Outside El Sobrino De Botin

Outside El Sobrino De Botin

El Sobrino De Botin: Established in 1725, Botin is one of the oldest restaurants in the world. Boasting patrons like Earnest Hemingway (who is said to have had his own table, in the corner of the restaurant on the top floor), and former employees like Goya (who is said to have spent some time as a dishwasher there), this place is a must-see. The traditional Spanish architecture, heavy wooden doors, and beautiful stained glass complement the eclectic menu. Items like roast suckling pig, black squid pasta (in its own ink), and bone-in chicken with almond sauce are all prepared in the back in large portions and served up tableside as it's ordered. Plan on spending more here than at more casual restaurants, as a visit to Botin is a fancy affair. It’s worth it to experience sitting and eating where so many others have, and the food is delish as well! Dad really enjoyed his suckling pig, but I wish I had ordered something a bit more adventurous than the almond chicken (although it was still good). Get a pitcher of sangria… it’s phenomenal.

Tablao Flamenco La Quimera: Housed in the newer area of Madrid is a lovely flamenco venue called Tablao Flamenco La Quimera. The restaurant is small, with a small stage in one corner. The house is packed nightly, and we made our reservations in advance (which was probably an excellent choice). Upon arriving, we were showed our table, which was right in front of the stage, although there wasn't a bad seat in the house. The flamenco troupe consisted of two male dancers, one female, a guitar player and a vocalist. All were amazing at their craft and showed real passion when playing or dancing. They didn't hold back at all and were dripping in sweat by the end of each performance (each was about 40 minutes long, with a small intermission, for about an hour and a half total). The food they brought out was plentiful and delicious. We had the tasting menu, which consisted of a green salad with seasonal fruits, a Spanish omelet, filet of salmon and mini toast with cream cheese, Iberian cured ham with bread and chicken paella. Bread and one drink were also included (although we ended up ordering more wine, which was not expensive). All in all, it was an enjoyable experience, and I would recommend it to anyone!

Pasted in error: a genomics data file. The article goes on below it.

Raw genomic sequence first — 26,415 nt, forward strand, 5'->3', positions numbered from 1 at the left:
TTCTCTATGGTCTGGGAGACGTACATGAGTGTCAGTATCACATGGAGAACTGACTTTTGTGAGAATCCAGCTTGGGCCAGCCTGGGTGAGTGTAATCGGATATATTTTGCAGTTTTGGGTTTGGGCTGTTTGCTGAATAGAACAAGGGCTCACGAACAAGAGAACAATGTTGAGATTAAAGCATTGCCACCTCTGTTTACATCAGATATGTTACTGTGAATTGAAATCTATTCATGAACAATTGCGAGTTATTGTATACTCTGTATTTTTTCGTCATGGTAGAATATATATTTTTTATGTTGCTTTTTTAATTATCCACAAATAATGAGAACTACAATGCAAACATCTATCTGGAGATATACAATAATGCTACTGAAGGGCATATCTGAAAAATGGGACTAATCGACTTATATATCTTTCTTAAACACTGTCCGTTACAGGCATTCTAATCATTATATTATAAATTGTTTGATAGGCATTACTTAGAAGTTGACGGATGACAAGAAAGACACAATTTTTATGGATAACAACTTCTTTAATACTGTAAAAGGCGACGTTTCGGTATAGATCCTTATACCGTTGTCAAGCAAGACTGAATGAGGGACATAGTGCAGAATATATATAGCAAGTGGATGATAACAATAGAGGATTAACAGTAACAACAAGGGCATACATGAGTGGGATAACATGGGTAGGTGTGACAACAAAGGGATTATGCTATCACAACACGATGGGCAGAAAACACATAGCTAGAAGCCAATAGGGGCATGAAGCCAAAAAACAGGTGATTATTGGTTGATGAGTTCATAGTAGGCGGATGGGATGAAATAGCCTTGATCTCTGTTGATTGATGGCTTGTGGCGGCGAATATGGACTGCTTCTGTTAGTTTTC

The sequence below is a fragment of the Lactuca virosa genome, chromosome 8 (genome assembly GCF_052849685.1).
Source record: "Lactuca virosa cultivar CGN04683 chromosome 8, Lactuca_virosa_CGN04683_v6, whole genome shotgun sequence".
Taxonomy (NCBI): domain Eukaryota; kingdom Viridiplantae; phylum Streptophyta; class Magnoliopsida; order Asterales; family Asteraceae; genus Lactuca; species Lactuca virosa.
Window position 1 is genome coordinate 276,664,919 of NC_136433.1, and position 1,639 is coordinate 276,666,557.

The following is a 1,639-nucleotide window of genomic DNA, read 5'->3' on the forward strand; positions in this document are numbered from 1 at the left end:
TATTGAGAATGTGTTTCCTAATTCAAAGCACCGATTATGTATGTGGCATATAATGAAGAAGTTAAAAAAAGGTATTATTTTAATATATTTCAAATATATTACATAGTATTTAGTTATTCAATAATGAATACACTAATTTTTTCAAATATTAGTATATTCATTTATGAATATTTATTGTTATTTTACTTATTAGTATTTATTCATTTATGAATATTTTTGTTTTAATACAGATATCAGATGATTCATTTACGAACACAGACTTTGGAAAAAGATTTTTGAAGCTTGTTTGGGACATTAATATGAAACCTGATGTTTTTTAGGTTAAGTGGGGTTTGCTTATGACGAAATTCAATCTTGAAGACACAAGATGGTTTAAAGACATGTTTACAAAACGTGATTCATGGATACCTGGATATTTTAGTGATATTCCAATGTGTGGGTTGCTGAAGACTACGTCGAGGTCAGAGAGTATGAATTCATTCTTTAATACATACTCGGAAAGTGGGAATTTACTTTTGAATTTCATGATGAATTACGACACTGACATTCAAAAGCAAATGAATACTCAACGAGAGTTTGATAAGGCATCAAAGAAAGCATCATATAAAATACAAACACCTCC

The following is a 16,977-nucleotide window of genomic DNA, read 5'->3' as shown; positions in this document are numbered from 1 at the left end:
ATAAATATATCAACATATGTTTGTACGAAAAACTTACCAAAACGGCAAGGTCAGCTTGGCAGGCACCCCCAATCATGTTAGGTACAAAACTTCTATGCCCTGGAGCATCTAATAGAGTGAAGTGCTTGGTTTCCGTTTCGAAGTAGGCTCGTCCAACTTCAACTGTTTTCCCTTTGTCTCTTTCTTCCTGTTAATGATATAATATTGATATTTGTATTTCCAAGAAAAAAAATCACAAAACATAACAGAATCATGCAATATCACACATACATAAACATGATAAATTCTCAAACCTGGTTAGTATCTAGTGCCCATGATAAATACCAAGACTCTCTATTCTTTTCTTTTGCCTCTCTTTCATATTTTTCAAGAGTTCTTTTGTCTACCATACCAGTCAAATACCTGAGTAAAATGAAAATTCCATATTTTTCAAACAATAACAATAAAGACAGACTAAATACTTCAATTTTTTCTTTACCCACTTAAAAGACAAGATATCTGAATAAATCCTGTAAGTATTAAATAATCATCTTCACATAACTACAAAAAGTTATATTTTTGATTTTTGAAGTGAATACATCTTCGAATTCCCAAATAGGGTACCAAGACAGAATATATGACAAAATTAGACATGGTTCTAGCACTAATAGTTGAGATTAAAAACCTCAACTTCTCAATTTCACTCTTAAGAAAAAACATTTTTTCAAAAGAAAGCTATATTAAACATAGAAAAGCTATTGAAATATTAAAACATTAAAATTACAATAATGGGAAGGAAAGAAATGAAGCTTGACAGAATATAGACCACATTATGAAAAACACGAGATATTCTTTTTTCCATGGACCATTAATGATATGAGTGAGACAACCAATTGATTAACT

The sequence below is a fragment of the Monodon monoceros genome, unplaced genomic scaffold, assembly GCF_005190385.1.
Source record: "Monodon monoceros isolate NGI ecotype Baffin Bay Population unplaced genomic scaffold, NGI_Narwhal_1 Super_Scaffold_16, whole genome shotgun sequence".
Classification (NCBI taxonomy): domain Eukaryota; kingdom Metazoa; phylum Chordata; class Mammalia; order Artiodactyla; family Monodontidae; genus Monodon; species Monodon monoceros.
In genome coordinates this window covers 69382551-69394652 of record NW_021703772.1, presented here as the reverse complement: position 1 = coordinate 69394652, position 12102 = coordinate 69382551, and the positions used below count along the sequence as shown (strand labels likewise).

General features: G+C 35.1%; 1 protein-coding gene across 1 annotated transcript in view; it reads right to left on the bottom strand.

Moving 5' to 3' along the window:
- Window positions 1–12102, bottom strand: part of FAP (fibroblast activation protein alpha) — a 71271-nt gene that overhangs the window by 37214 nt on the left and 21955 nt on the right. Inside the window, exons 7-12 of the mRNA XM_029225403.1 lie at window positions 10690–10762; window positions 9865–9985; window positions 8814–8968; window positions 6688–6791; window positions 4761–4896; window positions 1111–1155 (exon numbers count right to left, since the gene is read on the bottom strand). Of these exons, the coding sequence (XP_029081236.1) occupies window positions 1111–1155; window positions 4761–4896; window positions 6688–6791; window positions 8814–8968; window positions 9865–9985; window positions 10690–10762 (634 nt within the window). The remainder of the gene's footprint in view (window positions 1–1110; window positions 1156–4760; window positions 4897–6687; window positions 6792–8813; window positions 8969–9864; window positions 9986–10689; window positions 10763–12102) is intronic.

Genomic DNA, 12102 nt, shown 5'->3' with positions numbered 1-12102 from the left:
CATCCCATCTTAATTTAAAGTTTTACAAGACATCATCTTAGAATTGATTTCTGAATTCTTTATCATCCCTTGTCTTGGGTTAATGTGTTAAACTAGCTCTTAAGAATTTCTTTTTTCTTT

The Prado Museum: A trip to Madrid isn’t complete without visiting the famous Prado Museum. Within its walls sits one of the largest collections of masterpieces around, complete with paintings and sculptures from Raphael, Goya, El Greco (more). Admission is free from 6-8pm, but I would recommend allotting yourself more time if Renaissance and Middle Age art is important to you. We opted to go during the free hours and only made it about 1/3 of the way through the museum. It was still incredible and highly recommended.